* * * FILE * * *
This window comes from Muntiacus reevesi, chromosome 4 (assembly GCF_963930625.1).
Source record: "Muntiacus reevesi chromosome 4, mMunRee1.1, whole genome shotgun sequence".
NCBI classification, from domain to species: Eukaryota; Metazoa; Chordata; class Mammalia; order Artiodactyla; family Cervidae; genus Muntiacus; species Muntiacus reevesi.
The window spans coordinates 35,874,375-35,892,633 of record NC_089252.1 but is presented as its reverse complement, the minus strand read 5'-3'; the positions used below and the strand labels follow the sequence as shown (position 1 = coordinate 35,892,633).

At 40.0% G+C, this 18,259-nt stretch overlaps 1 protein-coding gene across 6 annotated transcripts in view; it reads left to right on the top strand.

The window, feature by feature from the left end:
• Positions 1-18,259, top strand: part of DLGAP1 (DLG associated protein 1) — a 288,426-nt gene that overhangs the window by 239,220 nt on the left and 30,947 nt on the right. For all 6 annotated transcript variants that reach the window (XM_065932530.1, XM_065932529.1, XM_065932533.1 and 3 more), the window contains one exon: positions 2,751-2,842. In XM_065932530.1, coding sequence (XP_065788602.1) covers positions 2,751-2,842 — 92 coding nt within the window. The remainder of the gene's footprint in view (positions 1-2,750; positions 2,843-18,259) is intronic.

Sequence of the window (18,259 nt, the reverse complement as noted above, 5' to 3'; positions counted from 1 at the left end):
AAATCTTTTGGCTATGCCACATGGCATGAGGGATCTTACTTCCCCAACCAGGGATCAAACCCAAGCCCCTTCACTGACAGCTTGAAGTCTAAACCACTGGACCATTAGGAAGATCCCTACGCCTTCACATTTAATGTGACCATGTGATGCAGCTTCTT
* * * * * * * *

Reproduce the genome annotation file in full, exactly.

This window comes from Muntiacus reevesi, chromosome 4 (assembly GCF_963930625.1).
Source record: "Muntiacus reevesi chromosome 4, mMunRee1.1, whole genome shotgun sequence".
NCBI classification, from domain to species: Eukaryota; Metazoa; Chordata; class Mammalia; order Artiodactyla; family Cervidae; genus Muntiacus; species Muntiacus reevesi.
The window spans coordinates 35,874,375-35,892,633 of record NC_089252.1 but is presented as its reverse complement, the minus strand read 5'-3'; the positions used below and the strand labels follow the sequence as shown (position 1 = coordinate 35,892,633).

At 40.0% G+C, this 18,259-nt stretch overlaps 1 protein-coding gene across 6 annotated transcripts in view; it reads left to right on the top strand.

The window, feature by feature from the left end:
• Positions 1-18,259, top strand: part of DLGAP1 (DLG associated protein 1) — a 288,426-nt gene that overhangs the window by 239,220 nt on the left and 30,947 nt on the right. For all 6 annotated transcript variants that reach the window (XM_065932530.1, XM_065932529.1, XM_065932533.1 and 3 more), the window contains one exon: positions 2,751-2,842. In XM_065932530.1, coding sequence (XP_065788602.1) covers positions 2,751-2,842 — 92 coding nt within the window. The remainder of the gene's footprint in view (positions 1-2,750; positions 2,843-18,259) is intronic.

Sequence of the window (18,259 nt, the reverse complement as noted above, 5' to 3'; positions counted from 1 at the left end):
AAATCTTTTGGCTATGCCACATGGCATGAGGGATCTTACTTCCCCAACCAGGGATCAAACCCAAGCCCCTTCACTGACAGCTTGAAGTCTAAACCACTGGACCATTAGGAAGATCCCTACGCCTTCACATTTAATGTGACCATGTGATGCAGCTTCTT